• What problems have staff and volunteers faced in doing their work for the
                                                    organisation in the past?
                                                • What accidents, injuries or illness have occurred to those involved in the
                                                    program?
                                                • What risks have similar programs identified?
                                                • Who does the organisation deal with and come into contact with during its
                                                    operation?
                                                • What is the organisation’s legal environment?
                
                                                • What state, federal legislation applies to the organisation and its
                                                    operation?
                
                                             Risk Evaluation
                                             Once potential risks are identified then for each, the likelihood of
                                             occurrence and the severity of impact if they do occur is
                                             established. Risks can then be prioritised so they can be
                                             dealt with.


                

                                                        Volunteering has never been so easy
 
                                                      Information Sheet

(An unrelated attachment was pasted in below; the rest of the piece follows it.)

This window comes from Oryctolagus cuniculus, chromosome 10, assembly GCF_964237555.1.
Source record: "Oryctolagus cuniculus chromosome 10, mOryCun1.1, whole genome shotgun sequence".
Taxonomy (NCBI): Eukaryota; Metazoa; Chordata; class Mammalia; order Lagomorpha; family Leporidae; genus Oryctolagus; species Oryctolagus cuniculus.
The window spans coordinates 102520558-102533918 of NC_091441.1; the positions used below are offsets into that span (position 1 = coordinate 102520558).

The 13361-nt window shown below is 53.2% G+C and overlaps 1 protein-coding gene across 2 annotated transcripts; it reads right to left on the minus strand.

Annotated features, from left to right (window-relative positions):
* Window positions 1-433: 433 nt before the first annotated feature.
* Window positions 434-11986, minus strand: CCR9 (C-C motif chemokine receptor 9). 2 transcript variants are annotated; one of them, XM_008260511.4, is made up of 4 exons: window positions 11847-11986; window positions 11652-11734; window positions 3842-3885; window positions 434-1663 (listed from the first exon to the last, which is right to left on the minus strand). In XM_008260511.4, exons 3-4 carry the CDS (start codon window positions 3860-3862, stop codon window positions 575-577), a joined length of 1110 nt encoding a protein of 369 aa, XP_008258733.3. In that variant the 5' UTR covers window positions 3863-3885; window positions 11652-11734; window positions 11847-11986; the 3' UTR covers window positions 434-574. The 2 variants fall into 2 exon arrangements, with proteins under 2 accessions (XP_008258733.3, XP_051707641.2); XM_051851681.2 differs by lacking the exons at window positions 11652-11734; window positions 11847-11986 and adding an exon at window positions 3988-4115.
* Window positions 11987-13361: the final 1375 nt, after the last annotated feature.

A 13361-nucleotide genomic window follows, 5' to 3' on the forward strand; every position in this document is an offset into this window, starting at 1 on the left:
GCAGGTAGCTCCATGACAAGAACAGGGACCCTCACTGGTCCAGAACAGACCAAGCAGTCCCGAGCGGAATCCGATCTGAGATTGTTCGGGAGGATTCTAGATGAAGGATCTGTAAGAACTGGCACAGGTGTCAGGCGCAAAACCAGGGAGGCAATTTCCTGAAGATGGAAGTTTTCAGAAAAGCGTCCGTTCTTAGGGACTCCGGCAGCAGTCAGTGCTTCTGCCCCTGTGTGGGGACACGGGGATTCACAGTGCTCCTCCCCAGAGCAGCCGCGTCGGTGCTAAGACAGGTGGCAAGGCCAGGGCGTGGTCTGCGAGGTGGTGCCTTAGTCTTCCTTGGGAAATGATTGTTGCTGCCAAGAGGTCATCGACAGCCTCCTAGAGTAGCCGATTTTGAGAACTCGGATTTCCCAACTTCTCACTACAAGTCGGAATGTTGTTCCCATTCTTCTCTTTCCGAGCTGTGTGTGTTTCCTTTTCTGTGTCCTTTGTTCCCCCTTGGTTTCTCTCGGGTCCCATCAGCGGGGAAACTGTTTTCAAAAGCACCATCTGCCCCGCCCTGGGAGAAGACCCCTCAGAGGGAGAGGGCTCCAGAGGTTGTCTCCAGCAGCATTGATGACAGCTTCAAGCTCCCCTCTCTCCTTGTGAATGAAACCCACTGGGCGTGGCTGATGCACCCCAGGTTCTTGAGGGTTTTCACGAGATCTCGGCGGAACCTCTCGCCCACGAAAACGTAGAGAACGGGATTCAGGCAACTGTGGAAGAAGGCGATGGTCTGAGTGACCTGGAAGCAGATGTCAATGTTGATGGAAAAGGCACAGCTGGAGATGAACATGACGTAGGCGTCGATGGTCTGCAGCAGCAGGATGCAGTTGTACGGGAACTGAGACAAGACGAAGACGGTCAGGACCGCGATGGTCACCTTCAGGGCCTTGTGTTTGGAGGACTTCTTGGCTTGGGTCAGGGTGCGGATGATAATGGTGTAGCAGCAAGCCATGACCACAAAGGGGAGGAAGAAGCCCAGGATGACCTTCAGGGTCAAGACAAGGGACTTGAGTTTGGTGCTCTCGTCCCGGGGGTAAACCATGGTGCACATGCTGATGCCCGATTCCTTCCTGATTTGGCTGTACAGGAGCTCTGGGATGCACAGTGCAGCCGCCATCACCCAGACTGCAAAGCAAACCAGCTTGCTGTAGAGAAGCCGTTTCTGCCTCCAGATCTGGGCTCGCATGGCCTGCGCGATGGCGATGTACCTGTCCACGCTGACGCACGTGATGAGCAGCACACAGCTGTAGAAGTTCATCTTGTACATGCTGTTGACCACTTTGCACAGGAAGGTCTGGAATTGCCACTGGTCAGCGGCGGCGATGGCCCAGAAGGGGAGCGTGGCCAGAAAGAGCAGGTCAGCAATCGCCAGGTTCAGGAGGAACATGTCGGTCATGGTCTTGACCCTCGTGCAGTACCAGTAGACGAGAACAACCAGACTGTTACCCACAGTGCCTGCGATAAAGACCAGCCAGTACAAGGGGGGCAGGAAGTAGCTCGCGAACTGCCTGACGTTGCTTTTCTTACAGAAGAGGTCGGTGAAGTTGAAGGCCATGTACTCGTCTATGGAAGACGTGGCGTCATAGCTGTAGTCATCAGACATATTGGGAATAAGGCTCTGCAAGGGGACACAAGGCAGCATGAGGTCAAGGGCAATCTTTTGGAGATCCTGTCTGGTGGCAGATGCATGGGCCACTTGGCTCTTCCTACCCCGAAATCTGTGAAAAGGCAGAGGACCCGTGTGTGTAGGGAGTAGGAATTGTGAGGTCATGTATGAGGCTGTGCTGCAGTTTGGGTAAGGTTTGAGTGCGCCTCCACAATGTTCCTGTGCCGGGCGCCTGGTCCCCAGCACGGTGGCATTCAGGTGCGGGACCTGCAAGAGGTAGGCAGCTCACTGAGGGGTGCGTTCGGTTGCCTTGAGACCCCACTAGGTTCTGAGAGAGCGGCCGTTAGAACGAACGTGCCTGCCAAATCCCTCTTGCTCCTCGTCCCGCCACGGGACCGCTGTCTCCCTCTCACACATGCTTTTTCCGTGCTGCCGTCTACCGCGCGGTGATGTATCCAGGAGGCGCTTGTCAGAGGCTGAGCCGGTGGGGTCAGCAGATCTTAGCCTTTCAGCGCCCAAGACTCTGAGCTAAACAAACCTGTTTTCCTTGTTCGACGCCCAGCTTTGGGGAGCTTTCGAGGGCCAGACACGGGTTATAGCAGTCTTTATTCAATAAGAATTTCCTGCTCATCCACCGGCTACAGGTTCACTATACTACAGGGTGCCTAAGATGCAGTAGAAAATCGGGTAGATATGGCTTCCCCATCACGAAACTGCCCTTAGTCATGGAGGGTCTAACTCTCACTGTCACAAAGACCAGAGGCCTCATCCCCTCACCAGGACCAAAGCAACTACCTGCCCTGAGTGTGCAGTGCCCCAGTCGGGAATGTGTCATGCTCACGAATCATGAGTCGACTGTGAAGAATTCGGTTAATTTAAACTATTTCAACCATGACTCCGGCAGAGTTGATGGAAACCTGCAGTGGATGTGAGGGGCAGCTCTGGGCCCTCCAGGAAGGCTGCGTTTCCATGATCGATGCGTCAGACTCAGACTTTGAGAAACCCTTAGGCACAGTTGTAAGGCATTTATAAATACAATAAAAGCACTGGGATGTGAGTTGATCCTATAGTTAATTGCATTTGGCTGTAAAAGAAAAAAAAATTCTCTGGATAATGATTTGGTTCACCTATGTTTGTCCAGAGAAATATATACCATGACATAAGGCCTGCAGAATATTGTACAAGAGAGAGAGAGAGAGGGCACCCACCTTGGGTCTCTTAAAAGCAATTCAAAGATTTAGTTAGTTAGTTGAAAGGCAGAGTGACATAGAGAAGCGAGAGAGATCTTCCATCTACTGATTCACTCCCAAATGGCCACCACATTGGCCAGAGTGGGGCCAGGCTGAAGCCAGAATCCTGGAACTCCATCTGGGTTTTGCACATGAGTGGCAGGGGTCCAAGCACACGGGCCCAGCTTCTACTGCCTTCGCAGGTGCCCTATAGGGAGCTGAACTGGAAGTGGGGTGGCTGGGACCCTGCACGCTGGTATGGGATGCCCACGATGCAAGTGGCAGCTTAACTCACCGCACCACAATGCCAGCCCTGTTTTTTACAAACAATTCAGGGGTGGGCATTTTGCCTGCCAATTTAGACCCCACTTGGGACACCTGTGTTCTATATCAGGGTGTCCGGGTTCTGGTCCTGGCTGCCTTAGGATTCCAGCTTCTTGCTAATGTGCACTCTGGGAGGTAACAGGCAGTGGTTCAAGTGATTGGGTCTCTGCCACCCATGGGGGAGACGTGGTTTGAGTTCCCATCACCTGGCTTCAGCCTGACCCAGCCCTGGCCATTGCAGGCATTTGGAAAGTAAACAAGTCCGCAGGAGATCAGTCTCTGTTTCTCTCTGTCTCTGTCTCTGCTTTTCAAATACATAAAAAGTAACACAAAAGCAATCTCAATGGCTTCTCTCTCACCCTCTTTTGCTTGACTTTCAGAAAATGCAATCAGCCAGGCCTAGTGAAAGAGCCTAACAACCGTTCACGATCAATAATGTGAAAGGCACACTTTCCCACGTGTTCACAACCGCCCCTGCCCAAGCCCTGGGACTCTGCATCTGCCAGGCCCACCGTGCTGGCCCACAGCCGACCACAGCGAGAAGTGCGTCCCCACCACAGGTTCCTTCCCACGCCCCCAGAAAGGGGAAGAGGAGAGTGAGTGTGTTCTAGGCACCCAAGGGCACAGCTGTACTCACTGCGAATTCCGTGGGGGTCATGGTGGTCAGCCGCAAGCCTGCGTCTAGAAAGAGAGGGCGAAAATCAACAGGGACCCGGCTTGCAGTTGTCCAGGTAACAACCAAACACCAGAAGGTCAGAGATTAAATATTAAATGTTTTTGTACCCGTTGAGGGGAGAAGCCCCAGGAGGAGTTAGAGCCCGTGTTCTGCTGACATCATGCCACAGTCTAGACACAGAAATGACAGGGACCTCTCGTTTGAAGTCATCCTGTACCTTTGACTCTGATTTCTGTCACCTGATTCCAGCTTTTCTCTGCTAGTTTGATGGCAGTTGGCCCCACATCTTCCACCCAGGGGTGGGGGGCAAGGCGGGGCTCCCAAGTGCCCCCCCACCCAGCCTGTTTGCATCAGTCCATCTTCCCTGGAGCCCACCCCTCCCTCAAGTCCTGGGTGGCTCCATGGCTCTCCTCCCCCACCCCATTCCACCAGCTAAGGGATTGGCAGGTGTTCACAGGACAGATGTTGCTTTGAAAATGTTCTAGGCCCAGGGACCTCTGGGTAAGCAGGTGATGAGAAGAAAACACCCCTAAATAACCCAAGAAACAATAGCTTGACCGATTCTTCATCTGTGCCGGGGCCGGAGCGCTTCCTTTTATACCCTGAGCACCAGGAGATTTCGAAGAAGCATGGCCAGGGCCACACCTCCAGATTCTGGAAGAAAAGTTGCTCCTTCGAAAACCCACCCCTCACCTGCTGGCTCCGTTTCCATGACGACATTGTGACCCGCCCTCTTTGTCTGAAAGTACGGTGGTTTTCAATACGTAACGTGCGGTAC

Risk Management and Insurance
     
 




        Questions to assist risk evaluation:
           • What is the likelihood of an identified risk occurring?
           • What would the severity of the event be if it did occur?
           • What would be the costs? (including legal costs and cost to reputation).
     
        Risk Control
        Appropriate strategies for the management of identified risks are determined and
        implemented based on the risk evaluation. A range of management options would
        include:
     
            •   Avoid the risk. Stop the activity or delay the activity until adequate
                preparation had been undertaken for the activity to be conducted safely.
                E.g. no lift policy in nursing home.
            •   Minimise the risk. Changing operations to reduce the likelihood of the
     
                risk occurring. E.g. amending volunteer selection, training and supervision.
            •   Minimise harm from events. Putting strategies in place that minimise the
                severity of any harm if the risk does occur. Eg. Well rehearsed emergency
                procedures in place to cope with disasters.
            •   Transfer liability. Moving the consequences of the risk to another party
                usually through insurance or through transfer of control of responsibility
                with another party contracted to perform a particularly risky activity or
                through an agreement exempting the organisation from liability. E.g.
                volunteer insurance policy or organising for professional security to be in
                place at a doorknock collections centre.
     
        Consideration needs to be given to who in the organisation will take responsibility
        for the implementation of strategies. In the most successful situation risk
        management becomes part of the organisational culture.

        Review and Updating
        Continuous review and amendment are used to keep up with any changes and to
        make the organisations activities progressively safer.

        Insurance
        Insurance enables an organisation to transfer specific risks to an insurer.
     
        Adequate and appropriate insurance for volunteers is essential for all community-
        based organisations and makes up one part of the organisation’s risk
     
        management strategy. Insurance should provide adequate coverage so